FDC FALLS ON HARD TIMES; TIME TO PREPARE FOR ITS POLITICAL FUNERAL
It’s not usual, especially in the Ugandan culture to write an obituary for one still alive even when terminally ill. Relatives, friends and well-wishers could come kicking dust on your face protesting and cursing although that doesn’t save their patient. The serial electoral defeats the Forum for Democratic Change (FDC) has suffered since 2005, and its displacement by NUP in 2021 as the supposed main opposition party has consigned the once firebrand group to a marginal outfit, and many would add, perhaps without a clear direction.
In a parliament of 329, FDC has only 29 MPs mostly subdued, probably contemplating their own demise as they maintain a demilitarized zone from NUP. Listening to the current political throb-beat, one cannot fail to notice the dead silence from every FDC corner as its leaders seem to have lost their luster of yesteryears, except perhaps Ibrahim Ssemujju Nganda on publicity trip.
The serial failure since inception in 2005 to expand representation in parliament and local government countrywide creates an uphill task for FDC to regain its national profile. The hay days of Kizza Besigye, Nandala Mafabi, and Patrick Oboi Amuriat as opposition knights is fast receding beyond recognition. With the massive expanse of the NRM in northern Uganda, Teso, Kasese and West Nile previously FDC strongholds on account of the hardships wrought during armed rebellion, the maths are becoming harder. Amuriat walking in the shadows of Besigye, and having inherited the barren landscape from Mugisha Muntu remains a diminished persona.
With the desertion by top leaders from western Uganda-Muntu, Musinguzi, Wycliffe Bakandonda, Amanya Mushega, Augustine Ruzindana, John Kazoora, Jack Sabiiti, and Athanasius Rutaro among others, there’s a huge mountain for FDC to climb from base. Looking at UPC and DP, it may not be mission impossible, but history suggests it’s bloody difficult to recover.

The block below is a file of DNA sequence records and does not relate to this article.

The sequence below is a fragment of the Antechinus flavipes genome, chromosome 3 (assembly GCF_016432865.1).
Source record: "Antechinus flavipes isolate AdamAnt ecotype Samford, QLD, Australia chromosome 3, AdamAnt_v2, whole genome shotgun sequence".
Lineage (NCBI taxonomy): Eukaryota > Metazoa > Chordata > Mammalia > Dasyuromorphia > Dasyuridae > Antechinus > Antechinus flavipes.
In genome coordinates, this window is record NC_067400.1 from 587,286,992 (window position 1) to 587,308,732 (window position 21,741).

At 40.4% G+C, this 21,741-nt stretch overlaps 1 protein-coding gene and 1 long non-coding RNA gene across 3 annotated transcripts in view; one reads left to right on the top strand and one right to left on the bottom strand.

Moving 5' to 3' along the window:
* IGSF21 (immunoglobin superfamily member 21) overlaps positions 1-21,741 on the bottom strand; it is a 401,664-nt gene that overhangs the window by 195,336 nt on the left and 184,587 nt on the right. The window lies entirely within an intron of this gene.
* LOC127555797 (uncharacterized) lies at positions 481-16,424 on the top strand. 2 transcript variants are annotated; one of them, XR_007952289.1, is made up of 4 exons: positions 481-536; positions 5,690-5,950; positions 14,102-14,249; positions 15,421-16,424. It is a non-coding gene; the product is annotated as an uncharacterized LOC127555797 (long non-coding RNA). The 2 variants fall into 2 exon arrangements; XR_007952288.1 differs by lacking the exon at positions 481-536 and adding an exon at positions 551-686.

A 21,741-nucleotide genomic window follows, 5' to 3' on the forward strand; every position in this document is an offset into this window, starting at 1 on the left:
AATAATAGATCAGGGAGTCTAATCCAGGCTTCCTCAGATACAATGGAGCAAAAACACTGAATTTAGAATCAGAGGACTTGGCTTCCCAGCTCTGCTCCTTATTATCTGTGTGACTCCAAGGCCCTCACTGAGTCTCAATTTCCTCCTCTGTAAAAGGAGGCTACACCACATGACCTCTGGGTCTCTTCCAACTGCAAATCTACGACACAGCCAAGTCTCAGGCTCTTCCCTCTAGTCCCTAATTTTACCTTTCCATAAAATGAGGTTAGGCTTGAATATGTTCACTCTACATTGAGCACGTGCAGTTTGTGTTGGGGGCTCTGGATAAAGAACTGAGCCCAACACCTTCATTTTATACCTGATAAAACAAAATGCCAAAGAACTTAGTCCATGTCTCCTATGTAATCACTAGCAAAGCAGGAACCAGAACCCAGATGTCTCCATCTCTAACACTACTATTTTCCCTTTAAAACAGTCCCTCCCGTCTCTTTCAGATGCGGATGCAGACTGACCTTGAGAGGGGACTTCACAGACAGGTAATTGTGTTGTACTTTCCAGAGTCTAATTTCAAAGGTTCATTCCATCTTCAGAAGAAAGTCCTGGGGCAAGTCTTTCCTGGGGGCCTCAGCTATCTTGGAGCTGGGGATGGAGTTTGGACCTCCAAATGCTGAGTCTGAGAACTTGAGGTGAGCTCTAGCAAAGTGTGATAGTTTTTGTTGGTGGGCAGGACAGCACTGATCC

FDC no longer has any region to call its stronghold even when there is evident fury against NRM over its many failures and excesses for which only NUP appears to be a temporary beneficiary. Yet NUP, more as a tribal outfit is clambering a rough rock face while Muntu the ever forward-looking optimist keeps talking about restoring sanity, normalcy, integrity and truth in politics but hasn’t gained traction. FDC megaphones in the media, terrified and stalked by constant nightmare will try the old scarecrow tactics with how NRM has been a disaster but they are likely to end up in deeper holes they have been digging over the past two decades.
And the coalition of chaos they have tried to broker is much a primal fear, and no one will see Besigye, Amuriat or Nandala getting imprisoned in the tiny pocket of a cavalier Robert Kyagulanyi, when they each habour a mutually shared contempt towards one another, the reason they keep deflecting questions about each other not as a compliment but in trepidation.
FDC, NUP, DP, UPC and ANT will not be able to focus resources and cobble a formula for tactical fielding of candidates or voting to avoid pointless competition although each would like to evict NRM, and especially Museveni who they say is the main stump on their road. DP and UPC know how they both eviscerated at end of five years when they lent support to Besigye’s Reform Agenda from 2001 to 2006 when he lied to them that he had the mettle to dislodge Museveni, and NUP knows it could meet the same fate if it entered into cohabitation.
With Norbert Mao now in NRM cabinet, it’s hard seeing how he successfully outmaneuvers the guerillas who pay attention to every detail, and that fight hide-seek. In the absence of a time machine, no one can exactly tell what the numbers will look like in 2026, but nevertheless NRM still appears ahead even when you may not wish it well.
It’s perhaps time to consider preparing an epitaph for the once boisterous and belligerent FDC gangster leaders who believed they could insult their way to state power but have ended providing lessons on how to lose allies and influence. As a result, FDC leaders have miserably failed in their over-stated mission to remove Museveni and NRM but hopefully, have now come to terms with reality as we prepare for its deserved political funeral.
With the extremely poor results of the 2021 elections from presidency down the ballot to local councils, and now the strings of bye-election losses reduces Amuriat’s posture as a capable mobiliser and leader, and surely many FDC members are grieving quietly, angry and in a rebellious mood for change with Nandala as the man to watch in the impending internal elections, which could cause a split.
While many Ugandans might think that the NRM hasn’t done enough to alleviate the current cost of living, they accept that much of the problem has roots outside Uganda. However, the NRM shouldn’t be permitted to shirk its responsibility. It must correct the mistakes it has made and continues to make if it wants genuine acceptance and better performance in 2026.